Why Warriors Lie Down & Die: Towards an Understanding of why the Aboriginal People of Arnhem Land Face the Greatest Crisis in Health and Education Since European Contact : Djambatj Mala
"This fascinating book is about walking together, about understanding, about reconciliation." - Ray Martin, Media Personality Why Warriors Lie down and die is essential reading for anyone interested in indigenous peoples. It provides hope and new direction for those searching for the answers as to why "the problems" seems to persist in Aboriginal communities. It also offers insights for those who want a greater understanding of the issues involved in achieving true reconciliation. In Arnhem Land, as in Indigenous communities across Australia, the situation is dire; health is poor, unemployment is rife and life is short. Why Warriors lie down provides a fresh analysis of this crisis and offers examples of how the people can once again take control of their own lives. Finding the real cause of this crisis requires the reader to look at it from the other side of the cultural / language divide - the side where the Yolngu people live. The Book Why Warriors Lie Down and Die takes us to that side.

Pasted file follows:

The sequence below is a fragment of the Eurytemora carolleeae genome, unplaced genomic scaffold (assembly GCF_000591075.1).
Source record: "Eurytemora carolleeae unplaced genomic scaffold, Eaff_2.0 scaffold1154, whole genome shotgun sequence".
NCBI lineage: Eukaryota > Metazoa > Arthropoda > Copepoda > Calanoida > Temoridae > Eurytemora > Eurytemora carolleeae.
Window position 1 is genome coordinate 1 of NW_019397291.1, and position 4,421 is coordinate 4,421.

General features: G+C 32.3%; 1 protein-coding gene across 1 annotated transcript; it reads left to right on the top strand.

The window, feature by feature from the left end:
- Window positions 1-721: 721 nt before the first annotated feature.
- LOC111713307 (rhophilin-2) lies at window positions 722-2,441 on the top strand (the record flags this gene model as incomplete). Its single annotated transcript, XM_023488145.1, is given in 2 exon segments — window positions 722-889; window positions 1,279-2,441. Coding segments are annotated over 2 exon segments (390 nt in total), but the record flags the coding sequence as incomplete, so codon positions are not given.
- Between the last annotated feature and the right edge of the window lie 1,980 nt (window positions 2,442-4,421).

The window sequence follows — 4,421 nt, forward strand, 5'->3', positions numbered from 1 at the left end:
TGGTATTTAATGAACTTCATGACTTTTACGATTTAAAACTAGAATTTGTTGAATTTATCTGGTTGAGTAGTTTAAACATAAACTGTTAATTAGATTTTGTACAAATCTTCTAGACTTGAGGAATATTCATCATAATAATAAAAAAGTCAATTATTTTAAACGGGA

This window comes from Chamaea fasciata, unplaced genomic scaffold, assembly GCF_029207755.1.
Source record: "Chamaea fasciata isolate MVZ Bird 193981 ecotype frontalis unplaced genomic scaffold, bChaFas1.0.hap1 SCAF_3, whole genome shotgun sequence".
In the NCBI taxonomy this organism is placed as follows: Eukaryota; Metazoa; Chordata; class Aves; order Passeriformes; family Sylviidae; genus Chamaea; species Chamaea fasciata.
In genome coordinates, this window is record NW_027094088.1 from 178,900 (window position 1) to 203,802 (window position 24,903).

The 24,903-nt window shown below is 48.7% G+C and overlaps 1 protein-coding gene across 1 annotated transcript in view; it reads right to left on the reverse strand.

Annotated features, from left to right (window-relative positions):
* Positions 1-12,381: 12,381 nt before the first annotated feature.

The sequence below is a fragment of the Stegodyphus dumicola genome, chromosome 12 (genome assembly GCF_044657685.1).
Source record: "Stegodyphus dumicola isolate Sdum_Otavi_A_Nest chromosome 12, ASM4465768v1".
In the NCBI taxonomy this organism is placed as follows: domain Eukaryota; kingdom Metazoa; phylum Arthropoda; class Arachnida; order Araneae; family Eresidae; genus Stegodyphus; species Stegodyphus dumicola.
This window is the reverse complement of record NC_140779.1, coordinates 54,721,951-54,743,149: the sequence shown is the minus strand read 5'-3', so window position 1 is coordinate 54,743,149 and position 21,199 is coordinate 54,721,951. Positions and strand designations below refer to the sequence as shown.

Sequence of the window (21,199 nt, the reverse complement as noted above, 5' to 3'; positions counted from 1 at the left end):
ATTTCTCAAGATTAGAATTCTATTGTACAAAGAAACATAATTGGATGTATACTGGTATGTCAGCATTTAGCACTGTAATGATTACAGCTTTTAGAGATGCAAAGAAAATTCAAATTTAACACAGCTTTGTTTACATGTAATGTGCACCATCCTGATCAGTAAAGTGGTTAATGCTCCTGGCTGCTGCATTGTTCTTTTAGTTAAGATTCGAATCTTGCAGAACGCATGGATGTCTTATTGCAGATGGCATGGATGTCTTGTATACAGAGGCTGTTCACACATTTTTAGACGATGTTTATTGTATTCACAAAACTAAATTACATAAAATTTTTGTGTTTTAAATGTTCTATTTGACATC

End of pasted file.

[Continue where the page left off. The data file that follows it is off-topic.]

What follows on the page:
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THE COST OF BEING DIFFERENT
WARRIORS THEY WERE
Owners of Information
Treating the Symptoms or
Rewriting the Future
Deal with Some Basic Legal Issues
Thirteen Years of Wanting to Know
You Can Hear the Grass Grow
Is the Age of Knowledge
A GUIDE FOR YOLNU MATHA
DETAILED SUBJECT INDEX
Aboriginal Arnhem Land asked babies bacteria Balanda world believe billabong blood cause clans clinic conﬂict confused council crisis cultural group cultural knowledge base culture shock Darwin David disease doctor dominant Australian culture dominant culture personnel elders English environment estates feel fish Galiwin'ku Glyde River Goulburn Island Groote Eylandt happened health workers inﬂuence intellectual kava kidneys kill knew language leaders levels live look Macassans Madayin medicine Melioidosis Milingimbi mission missionaries Mulumbuk Nhulunbuy Northern Territory organised patient people's petrol sniffing problem programs PTSD question Ramingining scabies sick someone sorcery spears staff started stockmen story strange talk taught teach tell things thinking thought told trade trauma trepang trying understand violence Wa'mut warriors women words world-view Yirrkala Yoliju Matha Yoliju person Yolnu young